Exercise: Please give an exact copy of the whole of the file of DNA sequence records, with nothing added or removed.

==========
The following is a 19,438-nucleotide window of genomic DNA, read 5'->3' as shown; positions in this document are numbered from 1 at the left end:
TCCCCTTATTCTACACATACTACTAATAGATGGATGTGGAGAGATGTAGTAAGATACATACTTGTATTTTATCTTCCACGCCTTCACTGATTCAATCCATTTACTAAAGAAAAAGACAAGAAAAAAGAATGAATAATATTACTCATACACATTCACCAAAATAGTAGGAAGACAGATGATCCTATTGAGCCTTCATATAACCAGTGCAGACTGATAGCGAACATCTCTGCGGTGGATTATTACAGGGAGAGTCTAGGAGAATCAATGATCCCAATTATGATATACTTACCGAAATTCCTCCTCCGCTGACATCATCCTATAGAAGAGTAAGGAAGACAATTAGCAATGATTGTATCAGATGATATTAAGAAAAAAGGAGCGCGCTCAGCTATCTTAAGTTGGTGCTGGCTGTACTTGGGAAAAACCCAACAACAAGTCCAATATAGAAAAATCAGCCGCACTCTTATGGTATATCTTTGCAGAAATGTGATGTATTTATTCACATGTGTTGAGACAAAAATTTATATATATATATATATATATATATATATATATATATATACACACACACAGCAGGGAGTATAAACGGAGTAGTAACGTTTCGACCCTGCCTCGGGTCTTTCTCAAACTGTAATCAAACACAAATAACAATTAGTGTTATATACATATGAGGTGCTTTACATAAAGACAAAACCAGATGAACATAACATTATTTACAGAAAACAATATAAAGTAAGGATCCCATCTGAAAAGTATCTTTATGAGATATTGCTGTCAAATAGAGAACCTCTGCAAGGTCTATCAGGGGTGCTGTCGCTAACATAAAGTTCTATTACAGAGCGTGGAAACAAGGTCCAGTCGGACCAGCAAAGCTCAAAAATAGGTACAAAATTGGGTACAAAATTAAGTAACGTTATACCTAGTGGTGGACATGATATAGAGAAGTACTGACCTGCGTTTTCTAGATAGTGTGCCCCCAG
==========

The following is a 19,438-nucleotide window of genomic DNA, read 5'->3' as shown; positions in this document are numbered from 1 at the left end:
TCCCCTTATTCTACACATACTACTAATAGATGGATGTGGAGAGATGTAGTAAGATACATACTTGTATTTTATCTTCCACGCCTTCACTGATTCAATCCATTTACTAAAGAAAAAGACAAGAAAAAAGAATGAATAATATTACTCATACACATTCACCAAAATAGTAGGAAGACAGATGATCCTATTGAGCCTTCATATAACCAGTGCAGACTGATAGCGAACATCTCTGCGGTGGATTATTACAGGGAGAGTCTAGGAGAATCAATGATCCCAATTATGATATACTTACCGAAATTCCTCCTCCGCTGACATCATCCTATAGAAGAGTAAGGAAGACAATTAGCAATGATTGTATCAGATGATATTAAGAAAAAAGGAGCGCGCTCAGCTATCTTAAGTTGGTGCTGGCTGTACTTGGGAAAAACCCAACAACAAGTCCAATATAGAAAAATCAGCCGCACTCTTATGGTATATCTTTGCAGAAATGTGATGTATTTATTCACATGTGTTGAGACAAAAATTTATATATATATATATATATATATATATATATATATATATACACACACACAGCAGGGAGTATAAACGGAGTAGTAACGTTTCGACCCTGCCTCGGGTCTTTCTCAAACTGTAATCAAACACAAATAACAATTAGTGTTATATACATATGAGGTGCTTTACATAAAGACAAAACCAGATGAACATAACATTATTTACAGAAAACAATATAAAGTAAGGATCCCATCTGAAAAGTATCTTTATGAGATATTGCTGTCAAATAGAGAACCTCTGCAAGGTCTATCAGGGGTGCTGTCGCTAACATAAAGTTCTATTACAGAGCGTGGAAACAAGGTCCAGTCGGACCAGCAAAGCTCAAAAATAGGTACAAAATTGGGTACAAAATTAAGTAACGTTATACCTAGTGGTGGACATGATATAGAGAAGTACTGACCTGCGTTTTCTAGATAGTGTGCCCCCAG